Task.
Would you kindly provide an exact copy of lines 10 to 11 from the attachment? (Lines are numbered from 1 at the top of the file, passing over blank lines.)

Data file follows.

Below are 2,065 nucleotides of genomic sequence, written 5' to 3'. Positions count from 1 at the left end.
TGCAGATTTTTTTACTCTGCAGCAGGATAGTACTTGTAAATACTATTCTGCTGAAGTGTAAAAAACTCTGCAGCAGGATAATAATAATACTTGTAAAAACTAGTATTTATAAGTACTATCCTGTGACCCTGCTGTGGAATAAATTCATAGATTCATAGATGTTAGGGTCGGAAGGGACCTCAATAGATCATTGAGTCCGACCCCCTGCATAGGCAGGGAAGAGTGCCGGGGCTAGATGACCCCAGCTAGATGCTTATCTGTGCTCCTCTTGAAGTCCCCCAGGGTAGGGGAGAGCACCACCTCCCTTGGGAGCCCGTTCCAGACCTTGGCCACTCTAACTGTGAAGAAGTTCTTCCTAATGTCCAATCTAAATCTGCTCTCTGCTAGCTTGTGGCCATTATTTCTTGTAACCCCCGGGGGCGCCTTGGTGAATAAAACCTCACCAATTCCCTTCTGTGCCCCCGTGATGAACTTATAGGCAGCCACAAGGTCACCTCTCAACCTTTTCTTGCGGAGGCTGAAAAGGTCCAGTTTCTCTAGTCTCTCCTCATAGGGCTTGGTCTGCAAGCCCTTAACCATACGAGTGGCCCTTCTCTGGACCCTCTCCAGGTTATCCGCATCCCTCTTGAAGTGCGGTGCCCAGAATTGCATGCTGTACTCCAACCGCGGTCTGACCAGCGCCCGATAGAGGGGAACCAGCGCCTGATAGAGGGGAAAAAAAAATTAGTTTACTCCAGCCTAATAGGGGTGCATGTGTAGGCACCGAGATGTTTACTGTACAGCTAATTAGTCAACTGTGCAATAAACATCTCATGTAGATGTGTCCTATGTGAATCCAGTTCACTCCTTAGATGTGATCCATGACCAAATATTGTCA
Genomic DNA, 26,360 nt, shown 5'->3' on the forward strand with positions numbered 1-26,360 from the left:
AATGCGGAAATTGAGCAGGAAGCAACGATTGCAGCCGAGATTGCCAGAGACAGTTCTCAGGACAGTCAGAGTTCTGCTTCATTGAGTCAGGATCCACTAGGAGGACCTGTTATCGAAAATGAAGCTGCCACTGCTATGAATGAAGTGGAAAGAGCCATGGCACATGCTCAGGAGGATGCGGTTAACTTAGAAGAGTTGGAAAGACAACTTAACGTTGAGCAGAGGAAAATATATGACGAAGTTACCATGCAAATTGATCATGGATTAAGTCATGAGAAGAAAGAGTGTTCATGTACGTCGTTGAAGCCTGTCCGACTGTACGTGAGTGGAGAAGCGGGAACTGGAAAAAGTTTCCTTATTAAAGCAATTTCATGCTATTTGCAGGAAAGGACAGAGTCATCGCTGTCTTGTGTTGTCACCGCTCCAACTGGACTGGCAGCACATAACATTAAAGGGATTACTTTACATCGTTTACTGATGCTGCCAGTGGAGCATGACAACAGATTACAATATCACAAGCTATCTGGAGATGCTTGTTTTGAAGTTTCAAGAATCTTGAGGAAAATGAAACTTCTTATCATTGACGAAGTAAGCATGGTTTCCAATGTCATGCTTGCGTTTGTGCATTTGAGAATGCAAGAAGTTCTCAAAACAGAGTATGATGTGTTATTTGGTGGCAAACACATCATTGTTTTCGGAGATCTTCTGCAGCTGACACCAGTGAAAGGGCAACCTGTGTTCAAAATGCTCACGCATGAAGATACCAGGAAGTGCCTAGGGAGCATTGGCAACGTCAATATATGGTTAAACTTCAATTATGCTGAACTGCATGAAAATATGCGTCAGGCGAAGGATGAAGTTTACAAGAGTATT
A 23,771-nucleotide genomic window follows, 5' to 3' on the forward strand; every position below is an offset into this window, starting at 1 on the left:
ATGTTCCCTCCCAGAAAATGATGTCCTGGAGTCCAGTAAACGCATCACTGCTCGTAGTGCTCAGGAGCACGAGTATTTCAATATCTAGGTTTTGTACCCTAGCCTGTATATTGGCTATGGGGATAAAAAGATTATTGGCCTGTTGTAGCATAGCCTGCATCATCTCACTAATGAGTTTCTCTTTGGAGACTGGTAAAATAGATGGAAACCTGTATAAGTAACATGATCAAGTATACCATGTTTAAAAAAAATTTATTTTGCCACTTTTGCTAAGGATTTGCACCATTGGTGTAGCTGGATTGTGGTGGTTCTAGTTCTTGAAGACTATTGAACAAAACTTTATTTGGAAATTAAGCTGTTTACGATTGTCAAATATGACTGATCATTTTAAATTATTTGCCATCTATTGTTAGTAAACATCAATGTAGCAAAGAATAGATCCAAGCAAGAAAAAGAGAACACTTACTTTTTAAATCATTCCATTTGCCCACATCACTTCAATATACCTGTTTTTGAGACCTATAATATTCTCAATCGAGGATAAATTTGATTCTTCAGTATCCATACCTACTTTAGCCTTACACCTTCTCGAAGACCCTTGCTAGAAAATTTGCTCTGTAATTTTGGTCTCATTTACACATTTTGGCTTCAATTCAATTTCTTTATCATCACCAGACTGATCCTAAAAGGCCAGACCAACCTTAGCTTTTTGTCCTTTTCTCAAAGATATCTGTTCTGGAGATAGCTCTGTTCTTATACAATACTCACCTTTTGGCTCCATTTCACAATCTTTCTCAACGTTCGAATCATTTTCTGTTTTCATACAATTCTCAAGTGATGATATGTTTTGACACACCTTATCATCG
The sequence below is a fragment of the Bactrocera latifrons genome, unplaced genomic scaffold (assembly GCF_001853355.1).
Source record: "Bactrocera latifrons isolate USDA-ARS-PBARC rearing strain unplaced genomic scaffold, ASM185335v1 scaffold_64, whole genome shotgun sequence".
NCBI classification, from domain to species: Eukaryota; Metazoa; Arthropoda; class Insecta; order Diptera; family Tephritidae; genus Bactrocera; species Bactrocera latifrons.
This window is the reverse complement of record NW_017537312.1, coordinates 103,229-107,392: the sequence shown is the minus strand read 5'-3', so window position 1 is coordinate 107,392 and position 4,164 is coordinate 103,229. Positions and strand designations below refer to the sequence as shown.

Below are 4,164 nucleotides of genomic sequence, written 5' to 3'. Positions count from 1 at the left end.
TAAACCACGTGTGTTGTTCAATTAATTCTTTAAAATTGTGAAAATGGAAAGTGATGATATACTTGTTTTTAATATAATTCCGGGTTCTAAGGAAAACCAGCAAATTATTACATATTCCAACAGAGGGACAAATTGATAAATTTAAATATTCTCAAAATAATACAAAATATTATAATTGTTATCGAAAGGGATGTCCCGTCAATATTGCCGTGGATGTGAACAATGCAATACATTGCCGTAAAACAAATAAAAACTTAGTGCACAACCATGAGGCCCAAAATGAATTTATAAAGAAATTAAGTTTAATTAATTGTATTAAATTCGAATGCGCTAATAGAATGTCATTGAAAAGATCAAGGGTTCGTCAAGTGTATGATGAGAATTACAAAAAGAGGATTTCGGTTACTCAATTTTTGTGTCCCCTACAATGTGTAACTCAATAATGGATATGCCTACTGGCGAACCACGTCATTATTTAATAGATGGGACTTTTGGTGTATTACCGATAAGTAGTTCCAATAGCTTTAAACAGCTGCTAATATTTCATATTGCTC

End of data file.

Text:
This window is the reverse complement of record NW_017537312.1, coordinates 103,229-107,392: the sequence shown is the minus strand read 5'-3', so window position 1 is coordinate 107,392 and position 4,164 is coordinate 103,229. Positions and strand designations below refer to the sequence as shown.

Below are 4,164 nucleotides of genomic sequence, written 5' to 3'. Positions count from 1 at the left end.